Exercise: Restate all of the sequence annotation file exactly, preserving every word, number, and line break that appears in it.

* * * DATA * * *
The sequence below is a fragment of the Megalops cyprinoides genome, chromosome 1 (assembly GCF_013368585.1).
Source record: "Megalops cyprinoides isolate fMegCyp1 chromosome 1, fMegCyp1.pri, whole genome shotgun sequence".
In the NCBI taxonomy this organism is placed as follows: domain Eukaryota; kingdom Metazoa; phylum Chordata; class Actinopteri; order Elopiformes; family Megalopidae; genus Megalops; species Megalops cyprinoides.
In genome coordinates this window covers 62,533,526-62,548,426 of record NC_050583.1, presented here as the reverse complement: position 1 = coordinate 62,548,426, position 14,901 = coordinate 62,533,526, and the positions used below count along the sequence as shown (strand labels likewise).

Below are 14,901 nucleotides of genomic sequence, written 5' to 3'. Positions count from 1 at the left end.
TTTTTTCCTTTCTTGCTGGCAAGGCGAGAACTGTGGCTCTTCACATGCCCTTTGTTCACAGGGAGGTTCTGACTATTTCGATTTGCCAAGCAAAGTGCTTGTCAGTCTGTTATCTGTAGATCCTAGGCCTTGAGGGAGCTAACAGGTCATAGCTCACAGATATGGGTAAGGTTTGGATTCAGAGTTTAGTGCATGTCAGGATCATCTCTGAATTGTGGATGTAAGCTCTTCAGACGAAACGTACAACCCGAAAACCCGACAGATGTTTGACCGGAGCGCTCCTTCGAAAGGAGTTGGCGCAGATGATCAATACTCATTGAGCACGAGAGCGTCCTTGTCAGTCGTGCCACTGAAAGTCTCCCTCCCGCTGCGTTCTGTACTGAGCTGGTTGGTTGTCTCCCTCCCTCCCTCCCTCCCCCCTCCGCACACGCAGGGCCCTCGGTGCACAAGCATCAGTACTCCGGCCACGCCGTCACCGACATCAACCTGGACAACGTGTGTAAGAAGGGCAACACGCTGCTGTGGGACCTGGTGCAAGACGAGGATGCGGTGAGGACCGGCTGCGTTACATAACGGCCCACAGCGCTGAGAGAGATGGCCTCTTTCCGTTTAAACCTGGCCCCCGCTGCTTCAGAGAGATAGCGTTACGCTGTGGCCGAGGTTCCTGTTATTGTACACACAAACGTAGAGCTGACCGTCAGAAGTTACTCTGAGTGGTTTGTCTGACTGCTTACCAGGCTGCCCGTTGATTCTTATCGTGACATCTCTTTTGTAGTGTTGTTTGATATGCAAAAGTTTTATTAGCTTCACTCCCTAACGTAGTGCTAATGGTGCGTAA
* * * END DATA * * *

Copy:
The sequence below is a fragment of the Megalops cyprinoides genome, chromosome 1 (assembly GCF_013368585.1).
Source record: "Megalops cyprinoides isolate fMegCyp1 chromosome 1, fMegCyp1.pri, whole genome shotgun sequence".
In the NCBI taxonomy this organism is placed as follows: domain Eukaryota; kingdom Metazoa; phylum Chordata; class Actinopteri; order Elopiformes; family Megalopidae; genus Megalops; species Megalops cyprinoides.
In genome coordinates this window covers 62,533,526-62,548,426 of record NC_050583.1, presented here as the reverse complement: position 1 = coordinate 62,548,426, position 14,901 = coordinate 62,533,526, and the positions used below count along the sequence as shown (strand labels likewise).

Below are 14,901 nucleotides of genomic sequence, written 5' to 3'. Positions count from 1 at the left end.
TTTTTTCCTTTCTTGCTGGCAAGGCGAGAACTGTGGCTCTTCACATGCCCTTTGTTCACAGGGAGGTTCTGACTATTTCGATTTGCCAAGCAAAGTGCTTGTCAGTCTGTTATCTGTAGATCCTAGGCCTTGAGGGAGCTAACAGGTCATAGCTCACAGATATGGGTAAGGTTTGGATTCAGAGTTTAGTGCATGTCAGGATCATCTCTGAATTGTGGATGTAAGCTCTTCAGACGAAACGTACAACCCGAAAACCCGACAGATGTTTGACCGGAGCGCTCCTTCGAAAGGAGTTGGCGCAGATGATCAATACTCATTGAGCACGAGAGCGTCCTTGTCAGTCGTGCCACTGAAAGTCTCCCTCCCGCTGCGTTCTGTACTGAGCTGGTTGGTTGTCTCCCTCCCTCCCTCCCTCCCCCCTCCGCACACGCAGGGCCCTCGGTGCACAAGCATCAGTACTCCGGCCACGCCGTCACCGACATCAACCTGGACAACGTGTGTAAGAAGGGCAACACGCTGCTGTGGGACCTGGTGCAAGACGAGGATGCGGTGAGGACCGGCTGCGTTACATAACGGCCCACAGCGCTGAGAGAGATGGCCTCTTTCCGTTTAAACCTGGCCCCCGCTGCTTCAGAGAGATAGCGTTACGCTGTGGCCGAGGTTCCTGTTATTGTACACACAAACGTAGAGCTGACCGTCAGAAGTTACTCTGAGTGGTTTGTCTGACTGCTTACCAGGCTGCCCGTTGATTCTTATCGTGACATCTCTTTTGTAGTGTTGTTTGATATGCAAAAGTTTTATTAGCTTCACTCCCTAACGTAGTGCTAATGGTGCGTAA